Very best of best regards to you Jim. Hope we can meet again sometime soon.

Martin, LU5DX 

[CQ-Contest] N6TJ AXIOMS OF LIFEJim Neiger n6tj at sbcglobal.net 
Sat Jul 17 00:09:14 PDT 2010
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I will comment about your last paragraph David, since obviously you've never  
ran a contest pile-up from the DX end, when often hundreds are all calling  on 
the same frequency.  But then your statement: "ONLY if you DON'T have the skill 
to know how to deal with it".  I've been  contesting 50 something years now, but 
there's never one where I don't learn  something new.   So please, go out 
somewhere rare, and show us all how to do  it.  It's not that I don't send my 
call frequently enough; some operators  better  than I,  say I send it too 
often.  But growing-up when KH6IJ was my idol, I  signed on to Nose's manner of 
just sending my call at the end of the QSO,  which when you're  in  a 4 per 
minute rhythm (cw of course), the skilled  operators calling simply know it 
means 3 things:  (1) I QSL your exchange  and call; (2) I am XXX; and (3) QRZ.   
It's simply musical poetry.  No, David, that is not the problem.  It's those 
like you, and others,  promoting packet, skimmers, nets, lists, etc.  that have 
destroyed the  ability of many (most?) to copy.  I send ZD8Z.  Your students 
post ZD9ZZ.  Or 2D8Z.  or ZD8MI.  You opine that I should "just work the dupes 
that don't listen and get them  out of the way".  I do this 99% of the time.  
But often to the considerable  detriment to my score.  Like in the 1997  CQ WW 
CW from ZD8Z.  I did single  band 15, and became the first to ever do 5000+ 
QSO's on a band.  It's still  the world record.  But, because of your wonderful 
technology operators, who  busted my call in some of the above ways, I ended up 
with an outrageous 7%  DUPE rate.  Help me out with the math, please, David:   
7% of 5000 = 350  QSO's lost by DUPES.  Which is equivalent to wasting about 3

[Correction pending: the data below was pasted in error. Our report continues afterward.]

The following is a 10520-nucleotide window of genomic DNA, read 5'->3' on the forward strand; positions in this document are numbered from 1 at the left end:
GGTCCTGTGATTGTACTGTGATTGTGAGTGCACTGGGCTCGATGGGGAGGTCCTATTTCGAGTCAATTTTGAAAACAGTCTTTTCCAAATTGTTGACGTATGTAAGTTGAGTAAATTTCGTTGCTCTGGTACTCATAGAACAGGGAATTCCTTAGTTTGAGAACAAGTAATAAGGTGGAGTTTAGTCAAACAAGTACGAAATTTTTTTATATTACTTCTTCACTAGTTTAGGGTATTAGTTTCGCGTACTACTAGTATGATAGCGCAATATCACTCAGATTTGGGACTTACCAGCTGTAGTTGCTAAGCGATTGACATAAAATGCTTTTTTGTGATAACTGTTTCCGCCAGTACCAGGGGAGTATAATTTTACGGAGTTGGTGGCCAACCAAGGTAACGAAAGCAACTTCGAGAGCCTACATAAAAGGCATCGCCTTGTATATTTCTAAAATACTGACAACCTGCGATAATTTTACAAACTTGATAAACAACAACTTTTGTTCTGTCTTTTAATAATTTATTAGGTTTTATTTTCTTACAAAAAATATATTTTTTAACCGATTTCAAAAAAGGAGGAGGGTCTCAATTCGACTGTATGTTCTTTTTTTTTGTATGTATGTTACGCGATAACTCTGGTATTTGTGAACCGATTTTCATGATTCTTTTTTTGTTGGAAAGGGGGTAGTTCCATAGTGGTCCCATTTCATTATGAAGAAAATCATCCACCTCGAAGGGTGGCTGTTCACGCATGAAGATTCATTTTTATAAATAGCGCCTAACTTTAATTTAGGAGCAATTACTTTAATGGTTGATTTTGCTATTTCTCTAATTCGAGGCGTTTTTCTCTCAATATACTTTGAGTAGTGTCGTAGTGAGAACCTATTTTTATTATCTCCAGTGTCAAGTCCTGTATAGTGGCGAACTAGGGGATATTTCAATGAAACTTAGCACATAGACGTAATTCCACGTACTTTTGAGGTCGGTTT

hours of the  contest.  As you don't appear to be a serious contester, I can 
understand  why you don't care about wasting 3 hours.  But for those of us with 
a goal  to operate 48 straight, can you understand why we might not be too 
pleased  that the generation you are fostering can't even copy code?  And I 
cannot let your last words of learned advice pass without a note:  You  said " 
while adding a comment about what your real call is again"  Ever try  that, on 
cw, when you've got 500 stations constantly calling you, and every  dit you send 
starts a new fever of calling?  Ever try to inform a DUPE, on  CW,  that he is 
just that, when (1) he has no clue as to what your call is,  and (2) obviously 
doesn't believe he's DUPE'd you.  And further to that,  most likely his top 
speed has maxed out somewhere around 15wpm.  Again,  please go out somewhere 
this fall, and show us all how to do it.  I'm always  willing to learn.  It's 
late, and now every time I read the word DUPE, it's increasingly  looking like I 
wrote DOPE.   No insult intended, but I think I better quit  here.  Vy 73  Jim 
Neiger  N6TJ  -------------------------------------------------- From: "K1TTT" 
<K1TTT at ARRL.NET> Sent: Friday, July 16, 2010 4:13 AM To: <CQ-Contest at 
contesting.com> Subject: Re: [CQ-Contest] N6TJ AXIOMS OF LIFE  >> NO. 548    
Packet spotting, skimmers and that ilk, corrupts and perverts >> any >> attempt 
to demonstrate operating skills, absolutely. > > Only if you consider packet 
spotting not a part of operating.  By now we  > are > all aware that packet 
spotting exists, it has existed for many years, and  > it > will continue to be 
a part of contest operating for the foreseeable > future... so learn how to 
handle it and make it a part of your skill set. > >> They're happy, and I'm left 
with a DUPE.  Wonderful.  My only solution >> then >> is to QSY.  Then watch the 
DUPES disappear (for awhile, at least) > > ONLY if you DON'T have the skill to 
know how to deal with it... ID more > often, call a couple CQ's with your call 2 
or 3 times, and just work the > dupes that don't listen and get them out of the 
way... while adding a > comment about what your real call is again. > > David 
Robbins K1TTT > e-mail: mailto:k1ttt at arrl.net > web: http://www.k1ttt.net > 
AR-Cluster node: 145.69MHz or telnet://dxc.k1ttt.net > > > >